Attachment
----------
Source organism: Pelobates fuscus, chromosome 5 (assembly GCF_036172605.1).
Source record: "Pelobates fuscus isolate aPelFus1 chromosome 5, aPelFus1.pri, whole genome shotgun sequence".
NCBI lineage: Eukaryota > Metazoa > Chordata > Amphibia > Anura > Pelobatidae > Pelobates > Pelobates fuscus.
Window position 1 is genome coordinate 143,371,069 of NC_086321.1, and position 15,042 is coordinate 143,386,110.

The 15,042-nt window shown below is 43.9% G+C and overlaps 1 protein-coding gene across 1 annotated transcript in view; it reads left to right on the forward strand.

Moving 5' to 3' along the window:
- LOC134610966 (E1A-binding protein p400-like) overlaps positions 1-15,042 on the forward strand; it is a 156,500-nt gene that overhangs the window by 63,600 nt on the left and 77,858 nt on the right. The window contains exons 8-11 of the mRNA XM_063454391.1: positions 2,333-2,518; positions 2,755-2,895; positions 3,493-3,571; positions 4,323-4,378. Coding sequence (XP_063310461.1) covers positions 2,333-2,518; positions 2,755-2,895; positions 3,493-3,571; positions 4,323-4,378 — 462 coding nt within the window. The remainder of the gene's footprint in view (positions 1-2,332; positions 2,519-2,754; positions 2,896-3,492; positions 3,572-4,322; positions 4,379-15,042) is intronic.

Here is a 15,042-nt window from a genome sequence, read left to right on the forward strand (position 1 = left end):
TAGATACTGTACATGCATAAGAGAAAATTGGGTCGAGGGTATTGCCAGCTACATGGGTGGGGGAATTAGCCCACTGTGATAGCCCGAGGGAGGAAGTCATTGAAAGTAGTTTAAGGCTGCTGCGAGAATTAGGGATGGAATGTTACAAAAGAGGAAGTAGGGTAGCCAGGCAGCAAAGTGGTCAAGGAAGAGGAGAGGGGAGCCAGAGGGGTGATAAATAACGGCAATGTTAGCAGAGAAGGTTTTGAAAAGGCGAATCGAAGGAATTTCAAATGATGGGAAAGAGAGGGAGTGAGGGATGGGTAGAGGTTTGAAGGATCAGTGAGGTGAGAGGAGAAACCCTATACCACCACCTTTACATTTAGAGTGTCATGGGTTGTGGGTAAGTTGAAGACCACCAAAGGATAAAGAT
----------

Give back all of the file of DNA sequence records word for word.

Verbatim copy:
Source organism: Pelobates fuscus, chromosome 5 (assembly GCF_036172605.1).
Source record: "Pelobates fuscus isolate aPelFus1 chromosome 5, aPelFus1.pri, whole genome shotgun sequence".
NCBI lineage: Eukaryota > Metazoa > Chordata > Amphibia > Anura > Pelobatidae > Pelobates > Pelobates fuscus.
Window position 1 is genome coordinate 143,371,069 of NC_086321.1, and position 15,042 is coordinate 143,386,110.

The 15,042-nt window shown below is 43.9% G+C and overlaps 1 protein-coding gene across 1 annotated transcript in view; it reads left to right on the forward strand.

Moving 5' to 3' along the window:
- LOC134610966 (E1A-binding protein p400-like) overlaps positions 1-15,042 on the forward strand; it is a 156,500-nt gene that overhangs the window by 63,600 nt on the left and 77,858 nt on the right. The window contains exons 8-11 of the mRNA XM_063454391.1: positions 2,333-2,518; positions 2,755-2,895; positions 3,493-3,571; positions 4,323-4,378. Coding sequence (XP_063310461.1) covers positions 2,333-2,518; positions 2,755-2,895; positions 3,493-3,571; positions 4,323-4,378 — 462 coding nt within the window. The remainder of the gene's footprint in view (positions 1-2,332; positions 2,519-2,754; positions 2,896-3,492; positions 3,572-4,322; positions 4,379-15,042) is intronic.

Here is a 15,042-nt window from a genome sequence, read left to right on the forward strand (position 1 = left end):
TAGATACTGTACATGCATAAGAGAAAATTGGGTCGAGGGTATTGCCAGCTACATGGGTGGGGGAATTAGCCCACTGTGATAGCCCGAGGGAGGAAGTCATTGAAAGTAGTTTAAGGCTGCTGCGAGAATTAGGGATGGAATGTTACAAAAGAGGAAGTAGGGTAGCCAGGCAGCAAAGTGGTCAAGGAAGAGGAGAGGGGAGCCAGAGGGGTGATAAATAACGGCAATGTTAGCAGAGAAGGTTTTGAAAAGGCGAATCGAAGGAATTTCAAATGATGGGAAAGAGAGGGAGTGAGGGATGGGTAGAGGTTTGAAGGATCAGTGAGGTGAGAGGAGAAACCCTATACCACCACCTTTACATTTAGAGTGTCATGGGTTGTGGGTAAGTTGAAGACCACCAAAGGATAAAGAT